According to Wikipedia Price’s law pertains to the relationship between the literature on a subject and the number of authors in the subject area, stating that half of the publications come from the square root of all contributors. If 100 papers are written by 25 authors, five authors will have contributed 50 papers Transfer this interpretation into the most effective development team size and it’s our conclusion, that you will get diminishing returns with any team size greater than 10.
Derek de Solla Price observed that on any particular subject, half of the publications come from the square root of all contributors.
This became known as Price’s Law [the use of the word Law here is a scientific term that is based on observations, but it does not explain why or how it exists].
The generic interpretation of Price’s Law has since been extended to 50% of work is performed by the square root of the population on the work.
My experience of mentioning this to business colleagues and in particular to fellow CTOs, is that they generally dismiss the concept as interesting, but not true of their experience of teams and organisation.
Then, after about two minutes of cogitating and unpacking the theory in more detail, they start to appreciate that perhaps it could and has been a truth in their management of teams.
It is common for Price’s Law to be compared with the 80/20 principle (Pareto Principle).
The key difference is that Price’s Law is logarithmic and applies to only 50% of the work (so 50% is still done by the rest of the group).
To understand what Price’s Law mean, the graph below visualises the difference between more productive (star) and regular workers.
Reading the graph for a team of 8 means that regular workers are about 50% as productive as the star workers whereas, with a team of 100, the regular worker is only 10% as productive.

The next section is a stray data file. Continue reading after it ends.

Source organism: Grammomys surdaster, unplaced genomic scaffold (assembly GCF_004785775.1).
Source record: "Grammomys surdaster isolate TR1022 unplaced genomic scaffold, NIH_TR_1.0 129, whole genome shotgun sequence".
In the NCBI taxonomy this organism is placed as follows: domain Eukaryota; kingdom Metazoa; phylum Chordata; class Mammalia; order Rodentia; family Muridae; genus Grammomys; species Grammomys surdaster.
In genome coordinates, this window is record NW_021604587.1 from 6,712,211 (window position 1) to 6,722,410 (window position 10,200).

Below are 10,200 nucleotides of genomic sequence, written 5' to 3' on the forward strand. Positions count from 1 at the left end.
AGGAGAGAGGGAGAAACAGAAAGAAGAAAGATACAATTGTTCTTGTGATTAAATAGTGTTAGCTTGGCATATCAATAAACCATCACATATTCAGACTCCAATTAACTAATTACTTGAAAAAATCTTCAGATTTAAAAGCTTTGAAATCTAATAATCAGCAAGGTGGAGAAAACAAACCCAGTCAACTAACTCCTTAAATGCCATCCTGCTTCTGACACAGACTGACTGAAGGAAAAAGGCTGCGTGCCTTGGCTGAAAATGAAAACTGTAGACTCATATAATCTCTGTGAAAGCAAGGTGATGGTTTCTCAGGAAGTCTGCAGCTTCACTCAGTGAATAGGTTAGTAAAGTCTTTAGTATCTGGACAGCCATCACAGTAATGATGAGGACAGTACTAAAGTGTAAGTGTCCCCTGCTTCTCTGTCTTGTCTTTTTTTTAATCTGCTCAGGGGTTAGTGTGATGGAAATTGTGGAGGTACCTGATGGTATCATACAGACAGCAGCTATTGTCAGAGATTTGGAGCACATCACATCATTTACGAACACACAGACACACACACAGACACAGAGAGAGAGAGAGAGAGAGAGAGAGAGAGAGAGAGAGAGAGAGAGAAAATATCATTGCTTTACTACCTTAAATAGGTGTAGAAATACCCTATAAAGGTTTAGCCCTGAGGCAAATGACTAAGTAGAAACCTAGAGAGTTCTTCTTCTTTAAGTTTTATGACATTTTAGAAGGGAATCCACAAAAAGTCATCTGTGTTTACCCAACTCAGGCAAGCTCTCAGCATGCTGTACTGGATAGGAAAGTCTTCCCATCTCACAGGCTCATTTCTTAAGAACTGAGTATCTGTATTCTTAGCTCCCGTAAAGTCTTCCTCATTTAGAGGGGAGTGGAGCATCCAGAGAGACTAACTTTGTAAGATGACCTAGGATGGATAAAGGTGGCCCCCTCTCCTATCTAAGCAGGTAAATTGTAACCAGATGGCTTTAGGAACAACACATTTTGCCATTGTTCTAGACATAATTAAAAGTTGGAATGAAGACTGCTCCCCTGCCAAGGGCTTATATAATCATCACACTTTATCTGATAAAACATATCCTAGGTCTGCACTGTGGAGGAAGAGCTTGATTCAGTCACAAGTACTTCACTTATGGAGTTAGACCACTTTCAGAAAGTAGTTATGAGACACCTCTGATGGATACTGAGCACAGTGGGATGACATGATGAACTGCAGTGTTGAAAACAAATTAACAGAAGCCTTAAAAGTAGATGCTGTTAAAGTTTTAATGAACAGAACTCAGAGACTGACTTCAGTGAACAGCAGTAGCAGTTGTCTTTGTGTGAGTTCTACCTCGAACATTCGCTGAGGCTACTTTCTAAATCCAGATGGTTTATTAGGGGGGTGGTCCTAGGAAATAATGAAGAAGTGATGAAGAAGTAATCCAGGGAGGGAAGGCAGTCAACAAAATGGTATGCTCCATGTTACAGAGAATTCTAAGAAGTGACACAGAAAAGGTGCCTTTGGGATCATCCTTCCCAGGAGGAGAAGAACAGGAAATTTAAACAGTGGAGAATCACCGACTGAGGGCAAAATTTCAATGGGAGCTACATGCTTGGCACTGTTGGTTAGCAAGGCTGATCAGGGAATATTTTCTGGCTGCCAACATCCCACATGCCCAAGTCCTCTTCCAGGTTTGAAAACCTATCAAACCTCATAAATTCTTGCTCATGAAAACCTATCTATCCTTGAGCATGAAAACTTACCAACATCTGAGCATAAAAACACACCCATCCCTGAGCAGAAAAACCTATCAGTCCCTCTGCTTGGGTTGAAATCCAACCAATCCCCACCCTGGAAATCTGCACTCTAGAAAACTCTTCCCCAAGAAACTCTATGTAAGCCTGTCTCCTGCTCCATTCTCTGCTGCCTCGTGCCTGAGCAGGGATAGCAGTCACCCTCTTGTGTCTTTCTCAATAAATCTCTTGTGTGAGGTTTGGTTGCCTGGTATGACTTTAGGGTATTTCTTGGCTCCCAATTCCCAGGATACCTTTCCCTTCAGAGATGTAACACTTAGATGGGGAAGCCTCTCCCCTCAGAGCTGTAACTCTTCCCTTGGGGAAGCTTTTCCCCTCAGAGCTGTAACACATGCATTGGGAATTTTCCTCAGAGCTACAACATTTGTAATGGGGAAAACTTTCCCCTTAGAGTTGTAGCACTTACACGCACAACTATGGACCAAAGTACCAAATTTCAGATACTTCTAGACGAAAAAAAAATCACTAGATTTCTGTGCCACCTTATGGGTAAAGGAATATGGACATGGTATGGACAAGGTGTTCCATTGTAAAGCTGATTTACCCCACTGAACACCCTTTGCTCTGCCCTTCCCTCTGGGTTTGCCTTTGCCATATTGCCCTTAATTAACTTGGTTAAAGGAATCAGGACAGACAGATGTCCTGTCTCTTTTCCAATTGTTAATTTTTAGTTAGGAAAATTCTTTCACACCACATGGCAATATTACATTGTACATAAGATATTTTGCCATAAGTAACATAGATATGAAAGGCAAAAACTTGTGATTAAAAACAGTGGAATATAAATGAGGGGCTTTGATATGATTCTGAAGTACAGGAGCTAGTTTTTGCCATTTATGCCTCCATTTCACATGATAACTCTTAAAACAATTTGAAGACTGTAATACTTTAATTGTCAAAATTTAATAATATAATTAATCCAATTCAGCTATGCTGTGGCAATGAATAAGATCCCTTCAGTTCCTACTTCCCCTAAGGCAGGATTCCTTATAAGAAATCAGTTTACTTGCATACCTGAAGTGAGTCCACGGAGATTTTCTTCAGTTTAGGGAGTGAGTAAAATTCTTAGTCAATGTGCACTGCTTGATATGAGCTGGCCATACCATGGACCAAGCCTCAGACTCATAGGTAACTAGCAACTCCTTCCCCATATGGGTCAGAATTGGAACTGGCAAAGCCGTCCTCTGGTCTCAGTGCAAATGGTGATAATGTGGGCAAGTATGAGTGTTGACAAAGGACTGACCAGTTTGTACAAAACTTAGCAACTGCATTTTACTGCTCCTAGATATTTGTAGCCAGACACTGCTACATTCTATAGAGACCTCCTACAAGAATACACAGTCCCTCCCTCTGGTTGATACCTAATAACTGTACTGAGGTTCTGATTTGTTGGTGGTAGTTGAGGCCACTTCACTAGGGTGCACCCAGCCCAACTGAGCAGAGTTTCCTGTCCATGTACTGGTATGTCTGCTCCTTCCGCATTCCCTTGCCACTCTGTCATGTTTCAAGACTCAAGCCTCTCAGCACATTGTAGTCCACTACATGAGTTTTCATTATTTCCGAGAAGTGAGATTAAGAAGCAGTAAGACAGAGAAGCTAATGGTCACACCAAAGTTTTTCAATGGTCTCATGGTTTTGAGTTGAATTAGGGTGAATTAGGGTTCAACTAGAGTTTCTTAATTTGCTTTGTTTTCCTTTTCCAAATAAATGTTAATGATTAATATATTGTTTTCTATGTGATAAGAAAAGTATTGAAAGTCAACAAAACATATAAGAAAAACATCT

For the sake of this article, we assume that efficiency and productivity are interchangeable whilst understanding that there is a difference in a wider context, subject for another article.
Of course, it’s rarely possible to grow a team to 10 and then stop!
Look at splitting a team once it gets to 12. How you split it will depend on the product, company and skills of the developers.
You might split by functional areas, so with an e-commerce type web application, that means splitting the team into admin functionality and user functionality, with each taking backend and frontend developers. Alternatively, you could split by type of work such as splitting the team into a frontend team and a backend team.
To prevent silos, you then make sure that each team talks freely with each other, as well as move members around occasionally to develop their skills and career.
Without necessarily being aware of Price’s Law at the time, my experience was that an optimum size for a development team should be 8-10. Any more and the productivity dips, your time is chipped and the team becomes less productive. I’ve therefore always split a larger number into separate teams, with a nominated team leader (i.e. scrum master).
Canvassing around elsewhere there is evidence that this theory may be applicable more generally. As an example, most team sports have less than 12 players on the field at any one time.
This subject has been the source of much pub debate with my peers but the general consensus (from our team at least) is that Price’s Law is a useful yardstick when designing teams for development.
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